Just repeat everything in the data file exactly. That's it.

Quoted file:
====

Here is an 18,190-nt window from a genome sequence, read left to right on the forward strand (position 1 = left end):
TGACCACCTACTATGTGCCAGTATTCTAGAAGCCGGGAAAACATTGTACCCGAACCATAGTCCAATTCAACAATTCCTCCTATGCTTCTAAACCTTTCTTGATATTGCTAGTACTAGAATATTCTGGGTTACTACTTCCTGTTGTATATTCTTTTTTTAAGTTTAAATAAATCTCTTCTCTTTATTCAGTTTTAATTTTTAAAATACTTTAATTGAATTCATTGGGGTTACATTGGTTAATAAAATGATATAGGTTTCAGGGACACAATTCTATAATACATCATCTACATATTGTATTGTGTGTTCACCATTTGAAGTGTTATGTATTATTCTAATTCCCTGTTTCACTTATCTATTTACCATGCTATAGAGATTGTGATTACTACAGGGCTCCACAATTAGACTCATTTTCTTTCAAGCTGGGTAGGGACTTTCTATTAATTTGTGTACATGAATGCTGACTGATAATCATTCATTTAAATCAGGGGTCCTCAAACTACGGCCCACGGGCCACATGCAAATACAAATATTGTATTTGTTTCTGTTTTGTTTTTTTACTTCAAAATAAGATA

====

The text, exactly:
Here is an 18,190-nt window from a genome sequence, read left to right on the forward strand (position 1 = left end):
TGACCACCTACTATGTGCCAGTATTCTAGAAGCCGGGAAAACATTGTACCCGAACCATAGTCCAATTCAACAATTCCTCCTATGCTTCTAAACCTTTCTTGATATTGCTAGTACTAGAATATTCTGGGTTACTACTTCCTGTTGTATATTCTTTTTTTAAGTTTAAATAAATCTCTTCTCTTTATTCAGTTTTAATTTTTAAAATACTTTAATTGAATTCATTGGGGTTACATTGGTTAATAAAATGATATAGGTTTCAGGGACACAATTCTATAATACATCATCTACATATTGTATTGTGTGTTCACCATTTGAAGTGTTATGTATTATTCTAATTCCCTGTTTCACTTATCTATTTACCATGCTATAGAGATTGTGATTACTACAGGGCTCCACAATTAGACTCATTTTCTTTCAAGCTGGGTAGGGACTTTCTATTAATTTGTGTACATGAATGCTGACTGATAATCATTCATTTAAATCAGGGGTCCTCAAACTACGGCCCACGGGCCACATGCAAATACAAATATTGTATTTGTTTCTGTTTTGTTTTTTTACTTCAAAATAAGATA